It is our opinion, therefore, that the mental process rule is but 'one facet of the general presumption of regularity' which attaches to decisions of administrative bodies, 2 Davis, Administrative Law (1958), 11.06, p. 63. Thus, we conclude, where a prima facie case of misconduct is shown, justice requires that the mental process rule be held inapplicable. Shaughnessy v. United States ex rel. Accardi, supra; United States ex rel. Accardi v. Shaughnessy, supra; Morgan v. United States, 304 U.S. 1, 18, 58 S.Ct. 773, 82 L.Ed. 1129 (1938); National Labor Relations Board v. Ford Motor Co., 118 F.2d 766, 768 fn. 2 (9 Cir. 1941); Union Savings Bank of Patchogue, New York v. Saxon, 209 F.Supp. 319 (D.C.1962). Cf. National Labor Relations Board v. Donnelly Garment Co., 330 U.S. 219, 229, 67 S.Ct. 756, 91 L.Ed. 854 (1947), and see generally, Clark v. United States, 289 U.S. 1, 13-14, 53 S.Ct. 465, 77 L.Ed. 993 (1933). As we have previously said, the only inference to be drawn from the record in its present state, including a consideration of the proffered testimony, is that there has been a violation of 9(c)(5), 29 U.S.C.A. 159(c)(5), so that it follows that the mental process rule is inapplicable to Mr. Connerton.
The claim that the Board may limit the scope of inquiry before it, and before this Court, under the facts and circumstances shown here, by its regulation adopted under the so-called 'Housekeeping Statute'3 merits little consideration. We believe that here, Singer has established prima facie by its proffered evidence that there was an actual violation of 9(c)(5) of the Act, 29 U.S.C.A. 159(c)(5), so as to render highly pertinent the testimony of Mr. Connerton as to whether he participated in any violation of the law on the Board's behalf and thus to overcome any policy in favor of the Board's right of non-disclosure, United States v. Reynolds, 345 U.S. 1, 73 S.Ct. 528, 97 L.Ed. 727 (1953); N.L.R.B. v. Capitol Fish Co., 294 F.2d 868 (5 Cir. 1961). In short, Singer satisfies us that the search for truth is more important in this case than the policy of the Board in protecting Mr. Connerton from testifying and in protecting the actual basis on which the Board's certification of the Pittsburgh City District rests.
Because the Board erroneously excluded evidence which it should have received and erroneously revoked a subpoena and thus prevented a witness from testifying who should have been made available for examination, it follows that enforcement of the order must be denied, and the matter remanded to the Board for further proceedings consistent with this opinion.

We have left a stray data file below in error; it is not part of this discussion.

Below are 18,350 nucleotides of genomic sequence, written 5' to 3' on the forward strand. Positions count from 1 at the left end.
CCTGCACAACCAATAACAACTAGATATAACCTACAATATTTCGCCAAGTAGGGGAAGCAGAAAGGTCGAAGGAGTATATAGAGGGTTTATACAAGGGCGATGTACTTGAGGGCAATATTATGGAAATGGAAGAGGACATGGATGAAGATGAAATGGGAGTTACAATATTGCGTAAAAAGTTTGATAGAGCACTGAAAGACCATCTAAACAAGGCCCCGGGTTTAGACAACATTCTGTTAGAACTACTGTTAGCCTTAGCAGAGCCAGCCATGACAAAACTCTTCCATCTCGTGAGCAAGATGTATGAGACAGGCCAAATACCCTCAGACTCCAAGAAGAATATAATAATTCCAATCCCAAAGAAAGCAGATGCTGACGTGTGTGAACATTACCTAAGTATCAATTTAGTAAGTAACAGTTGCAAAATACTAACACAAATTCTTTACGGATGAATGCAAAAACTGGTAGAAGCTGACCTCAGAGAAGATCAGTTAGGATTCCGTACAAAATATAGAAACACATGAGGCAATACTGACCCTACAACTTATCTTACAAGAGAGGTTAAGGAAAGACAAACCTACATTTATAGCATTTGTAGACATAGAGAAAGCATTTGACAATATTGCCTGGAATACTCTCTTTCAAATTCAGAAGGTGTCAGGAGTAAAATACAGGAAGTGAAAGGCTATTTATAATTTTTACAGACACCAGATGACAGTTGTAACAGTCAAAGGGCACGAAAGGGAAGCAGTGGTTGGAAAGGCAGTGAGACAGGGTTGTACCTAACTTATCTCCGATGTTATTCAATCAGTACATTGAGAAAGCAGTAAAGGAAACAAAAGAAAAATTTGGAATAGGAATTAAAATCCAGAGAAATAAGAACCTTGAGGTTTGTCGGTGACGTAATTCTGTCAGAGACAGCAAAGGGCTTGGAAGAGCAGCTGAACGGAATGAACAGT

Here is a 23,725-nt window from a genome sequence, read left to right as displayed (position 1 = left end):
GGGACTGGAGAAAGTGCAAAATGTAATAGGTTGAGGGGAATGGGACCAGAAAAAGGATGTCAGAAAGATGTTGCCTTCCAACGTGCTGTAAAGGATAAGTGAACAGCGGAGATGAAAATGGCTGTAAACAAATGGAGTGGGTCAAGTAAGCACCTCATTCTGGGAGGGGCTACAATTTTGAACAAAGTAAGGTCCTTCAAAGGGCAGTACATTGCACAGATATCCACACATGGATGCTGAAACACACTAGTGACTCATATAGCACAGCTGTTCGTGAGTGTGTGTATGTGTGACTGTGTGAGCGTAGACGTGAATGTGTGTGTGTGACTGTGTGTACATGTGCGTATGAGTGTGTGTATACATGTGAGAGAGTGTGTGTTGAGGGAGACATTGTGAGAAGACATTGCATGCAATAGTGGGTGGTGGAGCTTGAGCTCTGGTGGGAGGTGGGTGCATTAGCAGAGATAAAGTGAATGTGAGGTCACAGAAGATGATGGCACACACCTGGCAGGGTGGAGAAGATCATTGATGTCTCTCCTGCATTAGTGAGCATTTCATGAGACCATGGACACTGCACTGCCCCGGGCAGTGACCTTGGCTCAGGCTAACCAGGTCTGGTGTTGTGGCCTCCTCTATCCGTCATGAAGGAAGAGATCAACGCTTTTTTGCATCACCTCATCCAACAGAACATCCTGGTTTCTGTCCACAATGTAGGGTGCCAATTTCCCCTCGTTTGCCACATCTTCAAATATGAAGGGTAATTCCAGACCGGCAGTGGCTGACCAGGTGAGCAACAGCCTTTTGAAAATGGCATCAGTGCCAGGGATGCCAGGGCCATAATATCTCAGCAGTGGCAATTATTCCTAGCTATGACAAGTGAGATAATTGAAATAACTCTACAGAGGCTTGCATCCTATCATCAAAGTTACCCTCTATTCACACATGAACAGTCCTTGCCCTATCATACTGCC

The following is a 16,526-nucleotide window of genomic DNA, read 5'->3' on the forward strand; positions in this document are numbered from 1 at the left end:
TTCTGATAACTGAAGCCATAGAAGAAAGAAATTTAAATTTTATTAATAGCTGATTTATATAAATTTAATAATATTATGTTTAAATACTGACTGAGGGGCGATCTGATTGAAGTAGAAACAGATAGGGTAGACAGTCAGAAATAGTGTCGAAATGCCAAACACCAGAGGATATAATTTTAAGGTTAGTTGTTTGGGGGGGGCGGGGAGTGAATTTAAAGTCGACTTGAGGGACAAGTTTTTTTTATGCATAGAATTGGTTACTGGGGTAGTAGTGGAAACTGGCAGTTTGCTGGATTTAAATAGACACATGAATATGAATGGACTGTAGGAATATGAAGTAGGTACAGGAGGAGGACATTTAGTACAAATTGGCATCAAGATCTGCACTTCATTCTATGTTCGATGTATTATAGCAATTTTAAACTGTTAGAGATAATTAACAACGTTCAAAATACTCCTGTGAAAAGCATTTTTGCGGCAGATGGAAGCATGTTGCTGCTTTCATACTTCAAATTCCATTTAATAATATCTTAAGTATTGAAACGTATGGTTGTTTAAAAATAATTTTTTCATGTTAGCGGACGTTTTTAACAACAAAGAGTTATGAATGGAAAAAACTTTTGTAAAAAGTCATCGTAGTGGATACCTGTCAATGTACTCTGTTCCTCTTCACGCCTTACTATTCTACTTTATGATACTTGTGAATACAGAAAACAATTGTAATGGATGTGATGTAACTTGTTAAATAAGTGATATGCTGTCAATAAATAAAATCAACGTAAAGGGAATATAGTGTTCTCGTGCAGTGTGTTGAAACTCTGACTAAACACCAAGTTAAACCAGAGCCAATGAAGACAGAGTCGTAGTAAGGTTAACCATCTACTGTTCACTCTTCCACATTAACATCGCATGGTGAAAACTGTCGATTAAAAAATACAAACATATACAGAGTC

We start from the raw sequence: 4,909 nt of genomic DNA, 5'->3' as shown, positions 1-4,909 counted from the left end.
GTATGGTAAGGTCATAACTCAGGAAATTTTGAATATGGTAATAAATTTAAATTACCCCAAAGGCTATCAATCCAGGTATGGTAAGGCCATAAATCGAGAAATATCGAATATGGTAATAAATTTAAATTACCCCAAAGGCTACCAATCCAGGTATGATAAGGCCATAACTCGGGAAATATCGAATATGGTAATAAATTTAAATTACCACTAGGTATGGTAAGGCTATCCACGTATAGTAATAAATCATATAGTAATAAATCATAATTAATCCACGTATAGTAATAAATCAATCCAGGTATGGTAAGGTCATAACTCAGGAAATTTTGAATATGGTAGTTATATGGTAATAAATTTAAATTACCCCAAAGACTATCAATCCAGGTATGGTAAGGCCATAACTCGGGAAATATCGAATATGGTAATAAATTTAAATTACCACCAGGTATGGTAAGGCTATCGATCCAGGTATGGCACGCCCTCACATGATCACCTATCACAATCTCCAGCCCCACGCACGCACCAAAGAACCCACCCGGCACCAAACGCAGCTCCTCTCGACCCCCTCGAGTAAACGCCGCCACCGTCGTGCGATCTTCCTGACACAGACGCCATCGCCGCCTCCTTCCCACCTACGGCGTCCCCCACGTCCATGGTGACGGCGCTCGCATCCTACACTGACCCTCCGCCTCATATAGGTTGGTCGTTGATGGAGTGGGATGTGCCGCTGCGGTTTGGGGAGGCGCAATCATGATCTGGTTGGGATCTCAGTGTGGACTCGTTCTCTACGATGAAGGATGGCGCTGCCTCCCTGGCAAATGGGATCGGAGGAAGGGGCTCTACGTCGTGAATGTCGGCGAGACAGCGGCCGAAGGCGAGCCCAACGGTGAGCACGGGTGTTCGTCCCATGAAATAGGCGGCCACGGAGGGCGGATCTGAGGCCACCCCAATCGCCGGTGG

Initially, in the proceedings before the Board, a subsidiary question was present as to the classes of employees to be included in whatever was determined to be the appropriate bargaining unit. Singer's contentions in this regard were decided against it, and they are not advanced in this Court
Although on a local level, the autonomy of the District Manager in the instant case is like that of the District Manager in N.L.R.B. v. Quaker City Life Insurance Company, supra, where the unit found and upheld was coterminous with the scope of his geographical authority. See also, National Labor Rel. Bd. v. Morganton Full Fash. Hos. Co., 241 F.2d 913 (4 Cir. 1957); National Labor Rel. Bd. v. Glen Raven Knitting Mills, 235 F.2d 413 (4 Cir. 1956)
5 U.S.C.A. 22, which provides:
'22. Departmental regulations. The head of each department is authorized to prescribe regulations, not inconsistent with law, for the government of his department, the conduct of its officers and clerks, the distribution and performance of its business, and the custody, use, and preservation of the records, papers, and property appertaining to it.'
The regulation adopted, 102.118 of the Board's Rules and Regulations, 29 C.F.R. 102.118 insofar as pertinent, provides:
'* * * Whenever any subpena ad testificandum or subpena duces tecum, the purpose of which is to adduce testimony or require the production of records as described hereinabove, shall have been served upon any such persons or other officer or employee of the Board, he will, unless otherwise expressly directed by the Board or the chairman of the Board or the general counsel, as the case may be, move pursuant to the applicable procedure whether by petition to revoke, motion to quash, or otherwise, to have such subpena invalidated on the ground that the evidence sought is privileged against disclosure by this rule * * *.'